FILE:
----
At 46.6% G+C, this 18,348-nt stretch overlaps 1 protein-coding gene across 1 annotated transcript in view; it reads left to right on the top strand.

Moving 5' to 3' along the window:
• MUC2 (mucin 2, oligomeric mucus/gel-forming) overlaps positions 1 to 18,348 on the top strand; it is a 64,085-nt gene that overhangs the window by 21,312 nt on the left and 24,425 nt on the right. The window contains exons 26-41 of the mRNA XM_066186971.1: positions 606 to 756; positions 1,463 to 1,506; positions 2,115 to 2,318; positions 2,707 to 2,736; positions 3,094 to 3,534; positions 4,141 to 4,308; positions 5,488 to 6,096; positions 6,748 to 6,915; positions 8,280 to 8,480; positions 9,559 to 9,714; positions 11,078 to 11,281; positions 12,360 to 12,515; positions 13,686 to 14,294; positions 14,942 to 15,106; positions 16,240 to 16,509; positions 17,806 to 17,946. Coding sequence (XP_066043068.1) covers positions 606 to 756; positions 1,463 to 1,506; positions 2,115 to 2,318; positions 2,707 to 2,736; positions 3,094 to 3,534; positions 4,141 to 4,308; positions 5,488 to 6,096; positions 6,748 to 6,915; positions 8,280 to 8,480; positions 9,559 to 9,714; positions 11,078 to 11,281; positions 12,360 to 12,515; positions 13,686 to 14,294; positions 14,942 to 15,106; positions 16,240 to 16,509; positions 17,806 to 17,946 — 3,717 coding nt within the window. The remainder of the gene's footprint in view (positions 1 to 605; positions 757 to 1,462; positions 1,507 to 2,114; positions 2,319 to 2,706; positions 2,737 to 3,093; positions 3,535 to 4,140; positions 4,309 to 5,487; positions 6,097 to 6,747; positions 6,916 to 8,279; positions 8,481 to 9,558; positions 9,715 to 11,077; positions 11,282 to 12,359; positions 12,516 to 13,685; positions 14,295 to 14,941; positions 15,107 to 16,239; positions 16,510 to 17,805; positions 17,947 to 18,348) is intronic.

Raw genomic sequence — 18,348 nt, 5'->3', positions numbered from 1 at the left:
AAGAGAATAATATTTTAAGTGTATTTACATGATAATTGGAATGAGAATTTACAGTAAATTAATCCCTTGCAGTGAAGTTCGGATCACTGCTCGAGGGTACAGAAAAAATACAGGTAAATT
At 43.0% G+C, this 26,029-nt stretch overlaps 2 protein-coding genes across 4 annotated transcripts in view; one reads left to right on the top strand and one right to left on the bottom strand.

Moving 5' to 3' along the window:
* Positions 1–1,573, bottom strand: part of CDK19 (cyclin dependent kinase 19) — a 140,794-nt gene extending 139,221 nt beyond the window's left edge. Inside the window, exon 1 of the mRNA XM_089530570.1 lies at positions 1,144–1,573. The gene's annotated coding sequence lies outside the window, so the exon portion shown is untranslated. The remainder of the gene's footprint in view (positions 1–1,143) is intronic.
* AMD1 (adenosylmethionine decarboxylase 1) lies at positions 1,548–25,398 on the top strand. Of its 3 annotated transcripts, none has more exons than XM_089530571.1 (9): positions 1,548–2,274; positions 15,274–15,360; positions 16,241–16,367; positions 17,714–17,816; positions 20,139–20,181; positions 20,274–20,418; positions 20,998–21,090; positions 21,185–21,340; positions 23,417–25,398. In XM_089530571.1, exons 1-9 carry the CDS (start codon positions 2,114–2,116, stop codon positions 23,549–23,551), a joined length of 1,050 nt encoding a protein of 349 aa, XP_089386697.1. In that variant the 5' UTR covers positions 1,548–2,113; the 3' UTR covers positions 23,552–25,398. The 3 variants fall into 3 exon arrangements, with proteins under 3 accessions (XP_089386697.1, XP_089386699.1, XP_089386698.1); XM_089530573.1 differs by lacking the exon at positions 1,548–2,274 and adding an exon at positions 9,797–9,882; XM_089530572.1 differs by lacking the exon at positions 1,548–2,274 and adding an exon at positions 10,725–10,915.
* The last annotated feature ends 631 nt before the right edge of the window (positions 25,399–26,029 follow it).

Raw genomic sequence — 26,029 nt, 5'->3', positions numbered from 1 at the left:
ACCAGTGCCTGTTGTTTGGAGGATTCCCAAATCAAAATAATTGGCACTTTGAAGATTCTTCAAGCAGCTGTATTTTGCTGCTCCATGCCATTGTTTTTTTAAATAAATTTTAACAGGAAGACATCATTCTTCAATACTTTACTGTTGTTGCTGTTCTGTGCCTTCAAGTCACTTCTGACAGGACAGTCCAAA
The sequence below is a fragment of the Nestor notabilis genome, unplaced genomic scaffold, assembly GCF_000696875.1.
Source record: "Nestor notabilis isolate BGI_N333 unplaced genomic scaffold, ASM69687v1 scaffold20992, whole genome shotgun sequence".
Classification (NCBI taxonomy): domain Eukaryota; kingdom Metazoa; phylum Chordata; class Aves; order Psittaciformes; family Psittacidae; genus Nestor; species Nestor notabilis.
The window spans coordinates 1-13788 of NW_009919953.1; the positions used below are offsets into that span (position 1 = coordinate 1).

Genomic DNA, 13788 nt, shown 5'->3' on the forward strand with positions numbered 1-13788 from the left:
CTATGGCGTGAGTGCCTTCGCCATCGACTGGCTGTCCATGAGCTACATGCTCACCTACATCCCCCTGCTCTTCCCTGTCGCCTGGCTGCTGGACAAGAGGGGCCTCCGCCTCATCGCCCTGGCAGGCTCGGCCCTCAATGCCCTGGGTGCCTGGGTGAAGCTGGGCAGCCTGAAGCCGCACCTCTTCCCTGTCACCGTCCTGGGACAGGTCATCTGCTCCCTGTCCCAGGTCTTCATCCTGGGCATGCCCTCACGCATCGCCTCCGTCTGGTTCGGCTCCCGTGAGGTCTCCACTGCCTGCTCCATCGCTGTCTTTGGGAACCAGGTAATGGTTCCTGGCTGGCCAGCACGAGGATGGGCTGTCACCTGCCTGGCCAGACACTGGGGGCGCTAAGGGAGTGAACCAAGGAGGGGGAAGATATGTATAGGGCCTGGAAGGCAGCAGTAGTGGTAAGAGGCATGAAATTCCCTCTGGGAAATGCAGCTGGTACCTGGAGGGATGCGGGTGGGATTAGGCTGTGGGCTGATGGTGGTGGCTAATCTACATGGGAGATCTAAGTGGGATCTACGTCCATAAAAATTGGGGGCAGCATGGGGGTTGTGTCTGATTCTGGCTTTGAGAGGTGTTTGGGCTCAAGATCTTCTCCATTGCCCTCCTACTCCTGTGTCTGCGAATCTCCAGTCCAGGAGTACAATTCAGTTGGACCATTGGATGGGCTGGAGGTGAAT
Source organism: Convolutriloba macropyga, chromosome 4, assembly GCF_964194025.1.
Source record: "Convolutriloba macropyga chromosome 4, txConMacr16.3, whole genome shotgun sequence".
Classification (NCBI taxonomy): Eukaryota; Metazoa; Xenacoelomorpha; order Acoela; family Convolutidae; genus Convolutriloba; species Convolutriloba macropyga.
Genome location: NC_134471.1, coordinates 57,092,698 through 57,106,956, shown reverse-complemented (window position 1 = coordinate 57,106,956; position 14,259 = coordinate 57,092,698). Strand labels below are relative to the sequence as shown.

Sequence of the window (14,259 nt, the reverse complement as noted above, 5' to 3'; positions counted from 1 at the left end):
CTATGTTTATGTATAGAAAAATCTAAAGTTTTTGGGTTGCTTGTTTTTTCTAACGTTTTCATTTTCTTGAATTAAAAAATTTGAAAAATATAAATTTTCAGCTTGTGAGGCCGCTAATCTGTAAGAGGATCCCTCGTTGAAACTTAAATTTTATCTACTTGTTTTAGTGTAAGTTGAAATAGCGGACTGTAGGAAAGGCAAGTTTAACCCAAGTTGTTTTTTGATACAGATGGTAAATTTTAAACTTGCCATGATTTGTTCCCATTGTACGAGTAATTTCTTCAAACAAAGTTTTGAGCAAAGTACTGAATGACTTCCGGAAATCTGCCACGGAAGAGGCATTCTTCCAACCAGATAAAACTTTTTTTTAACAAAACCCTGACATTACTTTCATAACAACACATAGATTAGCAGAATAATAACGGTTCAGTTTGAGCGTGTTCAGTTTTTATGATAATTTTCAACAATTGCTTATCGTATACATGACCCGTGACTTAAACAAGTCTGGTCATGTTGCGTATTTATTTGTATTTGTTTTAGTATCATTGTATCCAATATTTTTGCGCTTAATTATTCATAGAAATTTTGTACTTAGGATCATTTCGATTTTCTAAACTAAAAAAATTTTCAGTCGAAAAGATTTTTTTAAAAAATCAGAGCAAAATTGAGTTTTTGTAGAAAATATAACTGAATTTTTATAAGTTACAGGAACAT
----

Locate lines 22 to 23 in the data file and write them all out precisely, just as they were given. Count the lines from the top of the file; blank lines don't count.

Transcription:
Genome location: NC_134471.1, coordinates 57,092,698 through 57,106,956, shown reverse-complemented (window position 1 = coordinate 57,106,956; position 14,259 = coordinate 57,092,698). Strand labels below are relative to the sequence as shown.

Sequence of the window (14,259 nt, the reverse complement as noted above, 5' to 3'; positions counted from 1 at the left end):